Bach is a water resources model, designed to be the replacement of the regional surface water modules Mozart and SIMRES in the Netherlands Hydrological Instrument (NHI). Bach is a work in progress, it is a prototype that demonstrates all essential functionalities. Further development of the prototype in a software release is planned in 2022 and 2023.

Bach is written in the Julia programming language and is built on top of the SciML: Open Source Software for Scientific Machine Learning libraries, notably ModelingToolkit.jl.

1 Status

The initial focus is on being able to reproduce the Mozart regional surface water reservoir results. Each component is defined by a set of symbolic equations, and can be connected to each other. From this a simplified system of equations is generated automatically. We use solvers with adaptive time stepping from DifferentialEquations.jl to get results.

Example timeseries of a single basin, the Hupselse Beek, with the input and output fluxes on the top, and the storage volume (the state) below.

Example bar plot of the daily waterbalance for the Hupselse Beek, comparing results of Mozart (left) and Bach (right).

2 Introduction

2.1 Water balance equations

The water balance equation for a drainage basin (Wikipedia contributors 2022) can be defined a first-order ordinary differential equation (ODE), where the change of the storage \(S\) over time is determined by the inflow fluxes minus the outflow fluxes.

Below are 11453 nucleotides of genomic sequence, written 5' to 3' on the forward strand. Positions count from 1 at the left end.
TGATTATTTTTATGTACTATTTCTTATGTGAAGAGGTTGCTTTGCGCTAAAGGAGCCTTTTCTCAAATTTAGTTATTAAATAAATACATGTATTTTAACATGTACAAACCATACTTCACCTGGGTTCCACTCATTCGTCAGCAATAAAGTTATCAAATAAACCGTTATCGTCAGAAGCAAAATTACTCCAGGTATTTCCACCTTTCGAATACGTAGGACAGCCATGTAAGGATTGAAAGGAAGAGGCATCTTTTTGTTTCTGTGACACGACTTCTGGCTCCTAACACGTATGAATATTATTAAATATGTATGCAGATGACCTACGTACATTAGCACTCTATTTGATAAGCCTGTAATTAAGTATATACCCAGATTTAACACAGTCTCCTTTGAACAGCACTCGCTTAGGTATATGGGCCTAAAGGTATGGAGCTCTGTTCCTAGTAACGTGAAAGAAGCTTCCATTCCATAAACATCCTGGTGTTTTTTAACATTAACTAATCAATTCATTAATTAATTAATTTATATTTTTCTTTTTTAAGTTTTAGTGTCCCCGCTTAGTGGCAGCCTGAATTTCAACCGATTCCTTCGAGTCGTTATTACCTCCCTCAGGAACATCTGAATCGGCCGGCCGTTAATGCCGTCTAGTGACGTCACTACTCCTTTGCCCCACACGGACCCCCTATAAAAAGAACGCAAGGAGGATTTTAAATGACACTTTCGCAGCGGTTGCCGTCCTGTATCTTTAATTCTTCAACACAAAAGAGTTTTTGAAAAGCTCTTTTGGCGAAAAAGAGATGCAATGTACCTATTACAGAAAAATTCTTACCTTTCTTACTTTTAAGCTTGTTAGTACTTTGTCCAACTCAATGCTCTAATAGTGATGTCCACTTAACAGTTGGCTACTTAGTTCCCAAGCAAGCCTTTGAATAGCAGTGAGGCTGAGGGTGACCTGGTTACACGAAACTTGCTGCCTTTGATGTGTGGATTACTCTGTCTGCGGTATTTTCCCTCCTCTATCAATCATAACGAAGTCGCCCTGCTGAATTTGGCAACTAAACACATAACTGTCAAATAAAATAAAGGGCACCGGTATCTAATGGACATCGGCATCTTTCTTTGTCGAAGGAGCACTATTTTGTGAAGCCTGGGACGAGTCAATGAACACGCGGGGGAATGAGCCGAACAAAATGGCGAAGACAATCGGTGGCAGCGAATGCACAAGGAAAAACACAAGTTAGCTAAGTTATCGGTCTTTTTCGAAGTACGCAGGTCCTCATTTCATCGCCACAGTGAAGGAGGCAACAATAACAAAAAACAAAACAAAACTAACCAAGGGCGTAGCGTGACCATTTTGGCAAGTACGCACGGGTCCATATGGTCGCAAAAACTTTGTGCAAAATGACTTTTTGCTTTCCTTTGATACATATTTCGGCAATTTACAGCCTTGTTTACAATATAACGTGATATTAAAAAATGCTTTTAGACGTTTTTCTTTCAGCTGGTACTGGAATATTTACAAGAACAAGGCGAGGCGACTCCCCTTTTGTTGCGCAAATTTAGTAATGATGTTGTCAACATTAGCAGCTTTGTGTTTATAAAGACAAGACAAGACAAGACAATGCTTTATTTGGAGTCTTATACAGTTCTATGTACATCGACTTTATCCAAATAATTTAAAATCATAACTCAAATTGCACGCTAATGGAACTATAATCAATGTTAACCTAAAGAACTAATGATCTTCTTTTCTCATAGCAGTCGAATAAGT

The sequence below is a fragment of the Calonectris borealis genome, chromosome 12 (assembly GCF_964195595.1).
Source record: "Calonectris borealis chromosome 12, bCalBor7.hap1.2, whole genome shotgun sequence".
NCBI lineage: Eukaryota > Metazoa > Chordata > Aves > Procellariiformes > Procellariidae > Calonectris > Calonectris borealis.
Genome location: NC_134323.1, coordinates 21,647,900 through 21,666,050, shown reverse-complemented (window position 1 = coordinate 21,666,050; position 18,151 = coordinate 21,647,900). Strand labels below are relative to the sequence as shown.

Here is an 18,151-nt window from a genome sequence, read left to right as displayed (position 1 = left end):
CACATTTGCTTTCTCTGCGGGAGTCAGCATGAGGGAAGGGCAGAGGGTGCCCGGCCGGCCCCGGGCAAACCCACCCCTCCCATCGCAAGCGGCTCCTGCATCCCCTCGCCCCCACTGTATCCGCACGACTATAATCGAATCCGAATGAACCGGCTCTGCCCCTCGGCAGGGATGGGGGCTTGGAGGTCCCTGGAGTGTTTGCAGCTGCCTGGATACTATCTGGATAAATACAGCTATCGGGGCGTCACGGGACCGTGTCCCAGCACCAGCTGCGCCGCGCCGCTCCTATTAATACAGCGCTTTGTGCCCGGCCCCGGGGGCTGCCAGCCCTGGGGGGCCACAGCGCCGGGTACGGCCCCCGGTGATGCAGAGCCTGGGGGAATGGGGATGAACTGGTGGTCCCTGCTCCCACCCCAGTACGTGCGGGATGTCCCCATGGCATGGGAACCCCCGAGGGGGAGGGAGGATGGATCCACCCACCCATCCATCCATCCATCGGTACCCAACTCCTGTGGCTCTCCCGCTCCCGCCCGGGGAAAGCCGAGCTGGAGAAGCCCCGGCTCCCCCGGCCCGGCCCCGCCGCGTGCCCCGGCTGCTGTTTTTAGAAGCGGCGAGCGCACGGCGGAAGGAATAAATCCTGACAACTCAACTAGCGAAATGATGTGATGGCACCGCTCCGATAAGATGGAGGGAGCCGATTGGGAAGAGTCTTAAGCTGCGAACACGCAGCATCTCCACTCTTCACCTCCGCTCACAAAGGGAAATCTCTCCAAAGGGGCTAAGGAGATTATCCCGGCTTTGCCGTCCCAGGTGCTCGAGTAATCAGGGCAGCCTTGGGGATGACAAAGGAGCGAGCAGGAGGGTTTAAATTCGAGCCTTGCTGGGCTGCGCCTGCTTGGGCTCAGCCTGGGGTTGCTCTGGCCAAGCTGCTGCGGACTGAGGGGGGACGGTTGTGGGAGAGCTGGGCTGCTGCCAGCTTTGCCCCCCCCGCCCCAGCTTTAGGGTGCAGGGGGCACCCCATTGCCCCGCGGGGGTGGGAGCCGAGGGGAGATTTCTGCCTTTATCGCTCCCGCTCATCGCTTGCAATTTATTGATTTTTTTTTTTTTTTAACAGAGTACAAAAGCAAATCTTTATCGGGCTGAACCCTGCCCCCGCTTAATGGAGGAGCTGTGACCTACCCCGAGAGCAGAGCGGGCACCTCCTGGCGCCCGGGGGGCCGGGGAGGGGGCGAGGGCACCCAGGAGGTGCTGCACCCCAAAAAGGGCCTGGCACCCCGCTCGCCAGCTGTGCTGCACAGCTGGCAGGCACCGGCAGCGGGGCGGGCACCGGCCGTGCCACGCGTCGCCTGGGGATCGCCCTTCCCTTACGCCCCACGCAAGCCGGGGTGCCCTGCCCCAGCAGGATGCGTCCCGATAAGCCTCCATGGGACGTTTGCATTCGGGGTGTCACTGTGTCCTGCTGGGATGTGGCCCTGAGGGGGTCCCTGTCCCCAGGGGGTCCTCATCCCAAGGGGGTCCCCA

\[ \frac{\mathrm{d}S}{\mathrm{d}t} = Q_{in} - Q_{out} \]

We can split out the fluxes into separate terms, such as precipitation \(P\), evapotranspiration \(ET\) and runoff \(R\). For now other fluxes are combined into \(Q_{rest}\). If define all fluxes entering our reservoir as positive, and those leaving the system to be negative, all fluxes can be summed up.

\[ \frac{\mathrm{d}S}{\mathrm{d}t} = R + P + ET + Q_{rest} \]

Such a water balance ODE can be represented in ModelingToolkit.jl as follows:

using ModelingToolkit

@variables t S(t) R(t) P(t) ET(t) Q_rest(t)  # independent and dependent variables